While Northern Europe may not be exactly a hotbed of solar activity, they do one thing exceeding well: transform waste into energy.
Vantaa Energia officially opened the largest waste-to-energy plant in Finland this week, marking the country’s strong commitment to WtE efforts. The plant, which is located outside of capitol city Helsinki in Vantaa, is the biggest of its kind in the country. With a generating capacity of 920 GWh, it’s expected to power 50% of district heating demands and 30% of Vantaa’s electricity.
The plant achieves this immense power production by burning waste collected from the surrounding areas of Uusimaa, a region which includes Helsinki.
The plant has been undergoing testing since the spring and is the largest investment Vantaa Energia has ever made. It will also replace a unit at the company’s existing incinerator in Malminlaakso, another city in the greater Helsinki area.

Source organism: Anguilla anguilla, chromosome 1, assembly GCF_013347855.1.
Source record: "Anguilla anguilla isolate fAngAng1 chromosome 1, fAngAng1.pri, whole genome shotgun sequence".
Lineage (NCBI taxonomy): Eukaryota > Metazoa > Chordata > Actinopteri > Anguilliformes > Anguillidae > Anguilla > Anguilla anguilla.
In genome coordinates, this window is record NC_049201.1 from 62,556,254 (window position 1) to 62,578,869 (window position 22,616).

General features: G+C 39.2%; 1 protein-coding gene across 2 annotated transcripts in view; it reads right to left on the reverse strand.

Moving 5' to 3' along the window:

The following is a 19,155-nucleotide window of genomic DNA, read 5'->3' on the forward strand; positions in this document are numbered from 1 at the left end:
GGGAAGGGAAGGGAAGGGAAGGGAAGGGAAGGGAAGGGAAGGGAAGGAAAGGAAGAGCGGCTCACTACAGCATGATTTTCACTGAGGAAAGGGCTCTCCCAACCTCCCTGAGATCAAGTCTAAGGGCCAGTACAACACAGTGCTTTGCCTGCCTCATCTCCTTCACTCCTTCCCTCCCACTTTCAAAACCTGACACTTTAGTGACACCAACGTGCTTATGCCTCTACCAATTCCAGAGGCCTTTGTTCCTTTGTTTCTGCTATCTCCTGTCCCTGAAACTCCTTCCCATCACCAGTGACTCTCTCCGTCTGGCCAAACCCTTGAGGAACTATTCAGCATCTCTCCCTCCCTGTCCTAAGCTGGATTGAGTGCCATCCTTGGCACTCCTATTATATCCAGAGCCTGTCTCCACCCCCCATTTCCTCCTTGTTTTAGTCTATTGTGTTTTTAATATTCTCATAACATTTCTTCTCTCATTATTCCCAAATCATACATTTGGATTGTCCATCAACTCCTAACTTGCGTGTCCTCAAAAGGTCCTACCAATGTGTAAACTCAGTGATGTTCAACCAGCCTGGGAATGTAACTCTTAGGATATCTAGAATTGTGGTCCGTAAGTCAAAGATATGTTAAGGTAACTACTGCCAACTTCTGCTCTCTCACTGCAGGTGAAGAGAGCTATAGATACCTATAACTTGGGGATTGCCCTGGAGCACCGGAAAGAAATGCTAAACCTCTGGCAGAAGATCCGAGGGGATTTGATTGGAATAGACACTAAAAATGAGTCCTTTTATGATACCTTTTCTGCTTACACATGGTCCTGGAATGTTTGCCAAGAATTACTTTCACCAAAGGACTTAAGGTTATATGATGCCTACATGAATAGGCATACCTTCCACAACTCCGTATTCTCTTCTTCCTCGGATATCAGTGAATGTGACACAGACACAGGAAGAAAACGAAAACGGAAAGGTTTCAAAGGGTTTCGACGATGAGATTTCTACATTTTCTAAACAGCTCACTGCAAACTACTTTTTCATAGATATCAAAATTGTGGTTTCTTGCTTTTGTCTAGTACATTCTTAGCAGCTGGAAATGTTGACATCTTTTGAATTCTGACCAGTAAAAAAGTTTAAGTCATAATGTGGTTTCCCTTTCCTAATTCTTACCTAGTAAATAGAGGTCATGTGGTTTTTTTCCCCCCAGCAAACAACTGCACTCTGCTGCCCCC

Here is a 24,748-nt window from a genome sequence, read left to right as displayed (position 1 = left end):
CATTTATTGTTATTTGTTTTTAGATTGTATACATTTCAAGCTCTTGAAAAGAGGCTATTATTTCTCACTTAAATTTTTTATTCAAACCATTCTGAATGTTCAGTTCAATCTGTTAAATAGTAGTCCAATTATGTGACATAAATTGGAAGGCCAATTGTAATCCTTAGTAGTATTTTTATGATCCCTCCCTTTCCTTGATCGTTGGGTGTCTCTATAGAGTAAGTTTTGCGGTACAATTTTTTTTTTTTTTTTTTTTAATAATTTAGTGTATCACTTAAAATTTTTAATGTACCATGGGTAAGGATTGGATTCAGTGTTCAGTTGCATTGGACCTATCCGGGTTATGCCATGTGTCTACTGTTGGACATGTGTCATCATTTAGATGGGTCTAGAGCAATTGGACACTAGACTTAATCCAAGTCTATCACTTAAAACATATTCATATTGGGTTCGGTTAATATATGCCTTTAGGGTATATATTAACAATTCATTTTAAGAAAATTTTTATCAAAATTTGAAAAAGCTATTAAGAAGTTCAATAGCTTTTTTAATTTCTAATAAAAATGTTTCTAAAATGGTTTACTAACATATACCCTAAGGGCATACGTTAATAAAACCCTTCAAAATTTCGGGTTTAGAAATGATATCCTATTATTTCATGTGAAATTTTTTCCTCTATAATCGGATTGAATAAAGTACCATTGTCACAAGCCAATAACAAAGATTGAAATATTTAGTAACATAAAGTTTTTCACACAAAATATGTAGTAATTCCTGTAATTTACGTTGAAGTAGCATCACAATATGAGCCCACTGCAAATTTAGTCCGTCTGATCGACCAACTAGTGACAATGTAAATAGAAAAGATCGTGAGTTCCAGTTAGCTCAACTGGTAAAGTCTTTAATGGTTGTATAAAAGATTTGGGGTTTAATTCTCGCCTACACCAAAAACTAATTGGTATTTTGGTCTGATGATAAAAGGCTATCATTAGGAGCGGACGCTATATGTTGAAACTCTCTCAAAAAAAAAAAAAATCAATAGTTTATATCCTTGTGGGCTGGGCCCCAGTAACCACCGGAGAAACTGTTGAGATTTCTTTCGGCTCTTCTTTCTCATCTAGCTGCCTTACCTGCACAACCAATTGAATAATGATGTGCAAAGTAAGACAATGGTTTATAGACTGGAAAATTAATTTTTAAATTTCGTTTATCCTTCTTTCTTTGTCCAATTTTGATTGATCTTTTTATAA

Not only will the plant help generate power, but it will also help reduce waste, as it will process an estimated 320,000 tons annually. It uses grate-fire technology, which is the most commonly used form of WtE tech around the world.
This large amount of waste utilized will help Vantaa Energia’s carbon dioxide emissions drop by 20% and reduce its fossil fuel dependency by 30%.
In the end, combating climate change is Vantaa Energia’s main objective, Patti Laukkanen, the company’s CEO said. The plant’s emissions will be continually monitored and it will be shut down if they are above a certain limit.
There is also a certain amount of competitiveness tied in to the plant, as Finland’s neighbor, Sweden, is the world’s leader in WtE. While Sweden utilizes 99% of its waste through recycling or WtE efforts, Finland only uses 40%. There’s quite a bit of ground to cover to catch up, the this plant is a big step forward.